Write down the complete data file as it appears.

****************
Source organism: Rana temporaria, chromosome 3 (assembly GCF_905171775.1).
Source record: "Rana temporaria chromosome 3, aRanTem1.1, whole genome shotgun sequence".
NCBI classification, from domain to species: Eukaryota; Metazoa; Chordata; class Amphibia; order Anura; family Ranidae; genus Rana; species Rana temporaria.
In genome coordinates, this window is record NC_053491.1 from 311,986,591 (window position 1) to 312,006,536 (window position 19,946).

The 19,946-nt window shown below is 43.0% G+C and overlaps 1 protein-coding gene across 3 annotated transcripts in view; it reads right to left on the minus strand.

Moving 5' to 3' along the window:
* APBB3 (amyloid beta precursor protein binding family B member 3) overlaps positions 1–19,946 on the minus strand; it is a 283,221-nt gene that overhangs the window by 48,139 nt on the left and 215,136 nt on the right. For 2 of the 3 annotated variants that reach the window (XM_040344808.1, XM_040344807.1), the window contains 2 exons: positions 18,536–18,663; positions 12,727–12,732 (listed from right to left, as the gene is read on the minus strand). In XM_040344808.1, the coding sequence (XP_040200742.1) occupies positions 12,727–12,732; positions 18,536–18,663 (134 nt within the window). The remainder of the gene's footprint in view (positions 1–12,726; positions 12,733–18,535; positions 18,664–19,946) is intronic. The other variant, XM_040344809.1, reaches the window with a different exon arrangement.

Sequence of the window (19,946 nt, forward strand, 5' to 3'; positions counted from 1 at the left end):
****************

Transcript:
Source organism: Rana temporaria, chromosome 3 (assembly GCF_905171775.1).
Source record: "Rana temporaria chromosome 3, aRanTem1.1, whole genome shotgun sequence".
NCBI classification, from domain to species: Eukaryota; Metazoa; Chordata; class Amphibia; order Anura; family Ranidae; genus Rana; species Rana temporaria.
In genome coordinates, this window is record NC_053491.1 from 311,986,591 (window position 1) to 312,006,536 (window position 19,946).

The 19,946-nt window shown below is 43.0% G+C and overlaps 1 protein-coding gene across 3 annotated transcripts in view; it reads right to left on the minus strand.

Moving 5' to 3' along the window:
* APBB3 (amyloid beta precursor protein binding family B member 3) overlaps positions 1–19,946 on the minus strand; it is a 283,221-nt gene that overhangs the window by 48,139 nt on the left and 215,136 nt on the right. For 2 of the 3 annotated variants that reach the window (XM_040344808.1, XM_040344807.1), the window contains 2 exons: positions 18,536–18,663; positions 12,727–12,732 (listed from right to left, as the gene is read on the minus strand). In XM_040344808.1, the coding sequence (XP_040200742.1) occupies positions 12,727–12,732; positions 18,536–18,663 (134 nt within the window). The remainder of the gene's footprint in view (positions 1–12,726; positions 12,733–18,535; positions 18,664–19,946) is intronic. The other variant, XM_040344809.1, reaches the window with a different exon arrangement.

Sequence of the window (19,946 nt, forward strand, 5' to 3'; positions counted from 1 at the left end):